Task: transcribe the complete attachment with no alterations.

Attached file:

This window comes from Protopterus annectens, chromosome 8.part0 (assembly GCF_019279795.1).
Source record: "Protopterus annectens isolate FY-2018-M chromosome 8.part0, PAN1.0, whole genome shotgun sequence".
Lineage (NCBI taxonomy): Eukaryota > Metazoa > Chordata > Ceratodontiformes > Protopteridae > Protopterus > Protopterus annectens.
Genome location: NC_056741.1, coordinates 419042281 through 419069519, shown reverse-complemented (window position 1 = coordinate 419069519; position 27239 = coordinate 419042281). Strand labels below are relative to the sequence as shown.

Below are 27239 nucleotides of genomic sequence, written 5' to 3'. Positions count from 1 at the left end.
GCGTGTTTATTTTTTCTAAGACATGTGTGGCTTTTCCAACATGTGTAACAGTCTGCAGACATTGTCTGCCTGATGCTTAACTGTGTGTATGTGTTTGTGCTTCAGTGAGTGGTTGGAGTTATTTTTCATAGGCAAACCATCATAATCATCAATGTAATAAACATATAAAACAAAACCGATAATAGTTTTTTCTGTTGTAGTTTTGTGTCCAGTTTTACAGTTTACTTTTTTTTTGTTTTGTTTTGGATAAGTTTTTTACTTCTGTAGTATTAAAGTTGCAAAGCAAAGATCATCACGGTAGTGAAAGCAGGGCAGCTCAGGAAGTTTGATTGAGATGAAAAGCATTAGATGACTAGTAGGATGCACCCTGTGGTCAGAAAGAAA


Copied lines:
This window comes from Protopterus annectens, chromosome 8.part0 (assembly GCF_019279795.1).
Source record: "Protopterus annectens isolate FY-2018-M chromosome 8.part0, PAN1.0, whole genome shotgun sequence".
Lineage (NCBI taxonomy): Eukaryota > Metazoa > Chordata > Ceratodontiformes > Protopteridae > Protopterus > Protopterus annectens.
Genome location: NC_056741.1, coordinates 419042281 through 419069519, shown reverse-complemented (window position 1 = coordinate 419069519; position 27239 = coordinate 419042281). Strand labels below are relative to the sequence as shown.

Below are 27239 nucleotides of genomic sequence, written 5' to 3'. Positions count from 1 at the left end.
GCGTGTTTATTTTTTCTAAGACATGTGTGGCTTTTCCAACATGTGTAACAGTCTGCAGACATTGTCTGCCTGATGCTTAACTGTGTGTATGTGTTTGTGCTTCAGTGAGTGGTTGGAGTTATTTTTCATAGGCAAACCATCATAATCATCAATGTAATAAACATATAAAACAAAACCGATAATAGTTTTTTCTGTTGTAGTTTTGTGTCCAGTTTTACAGTTTACTTTTTTTTTGTTTTGTTTTGGATAAGTTTTTTACTTCTGTAGTATTAAAGTTGCAAAGCAAAGATCATCACGGTAGTGAAAGCAGGGCAGCTCAGGAAGTTTGATTGAGATGAAAAGCATTAGATGACTAGTAGGATGCACCCTGTGGTCAGAAAGAAA